insight & evidence

Social Innovation: Organizations and the Ongoing 21st-Century Transformation of Society

by Bernie Miller

In May of 1994, Peter Drucker wrote a broad-ranging article for the Atlantic Monthly which he called The Age of Social Transformation weaving together observations which, 26 years later, seem remarkably prescient. One passage is worthy of special note:

“The twenty-first century will surely be one of continuing social, economic and political turmoil and challenge, at least in its early decades. What I have called the age of social transformation is not over yet. And the challenges looming ahead may be more serious and more daunting than those posed by the social transformations that have already come about, the social transformations of the twentieth century.”

(p. 21-emphasis added)

Looking back from the present —2021— this observation is remarkable. Drucker was one of the first, and few, that regarded the organization — whether a for-profit corporation, nonprofit organization, a hospital, a university, or a government department — as an important social institution. More and more, we organize our lives as participants in organizations. Rather than regarding organizations such as corporations solely as economic institutions to create wealth for shareholders to trickle down to others, part of the solution to the social, economic, and political turmoil of the twenty-first century is to recognize the importance of organizations as the key intermediary between humans, the economy and well-being.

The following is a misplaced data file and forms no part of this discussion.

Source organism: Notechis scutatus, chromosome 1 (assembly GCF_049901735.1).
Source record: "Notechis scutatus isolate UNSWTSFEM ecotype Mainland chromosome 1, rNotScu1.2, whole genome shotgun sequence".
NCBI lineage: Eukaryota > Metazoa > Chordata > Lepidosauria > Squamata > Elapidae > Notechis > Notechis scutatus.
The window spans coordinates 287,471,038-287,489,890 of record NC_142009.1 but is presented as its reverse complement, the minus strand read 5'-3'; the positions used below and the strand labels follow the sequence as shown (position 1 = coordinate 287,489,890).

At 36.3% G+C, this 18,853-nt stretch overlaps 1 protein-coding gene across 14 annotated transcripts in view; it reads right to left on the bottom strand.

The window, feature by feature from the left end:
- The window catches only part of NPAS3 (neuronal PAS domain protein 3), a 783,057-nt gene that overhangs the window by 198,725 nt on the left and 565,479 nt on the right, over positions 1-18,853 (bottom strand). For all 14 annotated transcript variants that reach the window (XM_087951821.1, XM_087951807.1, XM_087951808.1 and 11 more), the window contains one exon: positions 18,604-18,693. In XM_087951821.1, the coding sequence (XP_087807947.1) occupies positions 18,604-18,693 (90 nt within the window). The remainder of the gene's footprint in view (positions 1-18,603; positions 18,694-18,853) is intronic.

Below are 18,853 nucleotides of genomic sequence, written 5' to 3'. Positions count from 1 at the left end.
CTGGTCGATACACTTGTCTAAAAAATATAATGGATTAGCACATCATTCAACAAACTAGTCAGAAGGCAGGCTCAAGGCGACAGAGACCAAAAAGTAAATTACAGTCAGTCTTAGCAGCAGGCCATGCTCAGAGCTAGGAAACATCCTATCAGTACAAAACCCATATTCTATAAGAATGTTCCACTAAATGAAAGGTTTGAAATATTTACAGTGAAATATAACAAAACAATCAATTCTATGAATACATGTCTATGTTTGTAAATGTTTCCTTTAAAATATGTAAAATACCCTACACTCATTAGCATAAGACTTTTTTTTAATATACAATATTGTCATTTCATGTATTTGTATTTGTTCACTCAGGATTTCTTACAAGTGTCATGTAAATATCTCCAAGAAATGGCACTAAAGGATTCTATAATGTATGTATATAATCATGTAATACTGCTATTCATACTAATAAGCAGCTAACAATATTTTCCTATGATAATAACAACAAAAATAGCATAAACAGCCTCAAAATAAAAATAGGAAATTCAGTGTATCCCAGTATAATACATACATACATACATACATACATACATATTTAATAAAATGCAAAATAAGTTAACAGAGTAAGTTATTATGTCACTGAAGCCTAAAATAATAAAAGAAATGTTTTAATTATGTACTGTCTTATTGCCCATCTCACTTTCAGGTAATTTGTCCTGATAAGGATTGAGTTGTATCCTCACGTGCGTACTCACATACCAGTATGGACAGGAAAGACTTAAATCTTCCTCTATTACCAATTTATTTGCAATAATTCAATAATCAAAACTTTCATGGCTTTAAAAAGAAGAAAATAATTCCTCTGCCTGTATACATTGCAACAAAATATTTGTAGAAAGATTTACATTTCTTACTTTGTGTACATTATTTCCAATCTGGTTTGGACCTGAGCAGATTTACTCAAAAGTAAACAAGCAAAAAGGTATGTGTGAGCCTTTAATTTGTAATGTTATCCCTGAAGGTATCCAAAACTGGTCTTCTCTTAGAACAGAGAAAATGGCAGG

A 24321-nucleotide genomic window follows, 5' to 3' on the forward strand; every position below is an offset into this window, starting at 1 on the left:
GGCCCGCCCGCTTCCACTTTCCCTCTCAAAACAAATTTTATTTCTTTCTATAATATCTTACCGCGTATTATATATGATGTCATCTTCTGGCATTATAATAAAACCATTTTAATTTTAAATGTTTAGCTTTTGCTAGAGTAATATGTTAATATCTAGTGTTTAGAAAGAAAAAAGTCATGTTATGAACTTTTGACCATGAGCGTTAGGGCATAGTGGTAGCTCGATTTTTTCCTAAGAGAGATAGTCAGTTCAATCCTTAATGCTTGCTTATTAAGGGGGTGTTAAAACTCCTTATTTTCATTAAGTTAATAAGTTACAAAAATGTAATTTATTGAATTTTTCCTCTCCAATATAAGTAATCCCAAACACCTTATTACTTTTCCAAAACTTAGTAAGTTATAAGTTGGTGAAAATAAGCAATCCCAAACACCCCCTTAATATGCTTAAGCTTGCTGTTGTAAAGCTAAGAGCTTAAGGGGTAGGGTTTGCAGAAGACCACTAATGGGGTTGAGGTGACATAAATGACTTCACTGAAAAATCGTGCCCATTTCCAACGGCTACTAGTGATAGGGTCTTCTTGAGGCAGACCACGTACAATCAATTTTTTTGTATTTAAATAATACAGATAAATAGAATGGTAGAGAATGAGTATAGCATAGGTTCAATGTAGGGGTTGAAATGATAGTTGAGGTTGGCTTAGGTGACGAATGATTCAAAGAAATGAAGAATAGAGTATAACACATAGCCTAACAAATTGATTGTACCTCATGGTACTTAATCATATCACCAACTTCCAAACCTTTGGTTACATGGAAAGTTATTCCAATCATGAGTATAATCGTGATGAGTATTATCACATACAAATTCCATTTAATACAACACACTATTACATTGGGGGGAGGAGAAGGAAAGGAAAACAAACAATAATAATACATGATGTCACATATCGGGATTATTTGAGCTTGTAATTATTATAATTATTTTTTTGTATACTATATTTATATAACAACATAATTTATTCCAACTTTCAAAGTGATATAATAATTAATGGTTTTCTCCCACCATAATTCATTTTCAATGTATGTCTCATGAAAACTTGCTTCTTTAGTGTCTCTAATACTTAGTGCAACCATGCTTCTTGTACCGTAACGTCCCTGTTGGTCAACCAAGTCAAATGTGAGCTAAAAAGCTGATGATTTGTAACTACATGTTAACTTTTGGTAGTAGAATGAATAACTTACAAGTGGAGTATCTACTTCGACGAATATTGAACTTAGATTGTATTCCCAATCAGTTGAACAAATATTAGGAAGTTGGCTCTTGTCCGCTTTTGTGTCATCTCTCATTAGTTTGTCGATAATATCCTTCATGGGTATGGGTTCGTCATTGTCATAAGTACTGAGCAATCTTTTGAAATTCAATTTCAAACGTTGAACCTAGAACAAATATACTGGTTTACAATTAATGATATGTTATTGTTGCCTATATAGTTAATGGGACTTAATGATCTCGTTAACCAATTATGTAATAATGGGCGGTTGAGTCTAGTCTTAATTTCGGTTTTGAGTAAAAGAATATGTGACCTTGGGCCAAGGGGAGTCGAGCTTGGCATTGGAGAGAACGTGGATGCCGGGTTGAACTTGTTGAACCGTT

A common denominator of all organizations is the need for better and more pro-social leadership, board governance and management, and collaboration.

When we think of management, the first thought is often business management. Business management took its original form from military organizations and the command-and-control approach. Until the post-war period, there was no sociological study of management. The notion was very simple, the boss gave orders and subordinates carried out the assigned task.

In the postindustrial, knowledge economy where knowledge and information is the key factor of production, the command-and-control model rarely fits the circumstances. People are not merely machine operators but are now also the means of production.

Marx saw the separation of the worker from the ownership of the means of production as giving rise to inevitable class conflict. This has not happened and in a knowledge economy, it cannot. The greater risk is the conflict between knowledge workers and other workers and nonworkers, a scenario that is playing itself out in real-time, for example in the United States between Democrats and Republicans.

In the post-Covid-19 era, where changes to the nature and locus of work is dramatically changing, the role of organizations will also change. For good or for bad, between 1990 and 2020 the organization where people worked in many cases also became their main place in society, their community, and where they acquired a sense of class consciousness. But as the nature of work changes, this too will change.

The Revival of Community?

In the 1990s to recent times there has been a measurable decline in community participation, a phenomenon well documented in Robert Putnam’s book, Bowling Alone (2000). The rise of global competition, a sense of 24/7 work, urban and suburban sprawl and the dominance of business enterprises and other organizations as the chief organ for social connectedness, and therefore the main community for workers, contributed to this. To Putnam, the issue was a material decline in social capital which threatened social cohesion.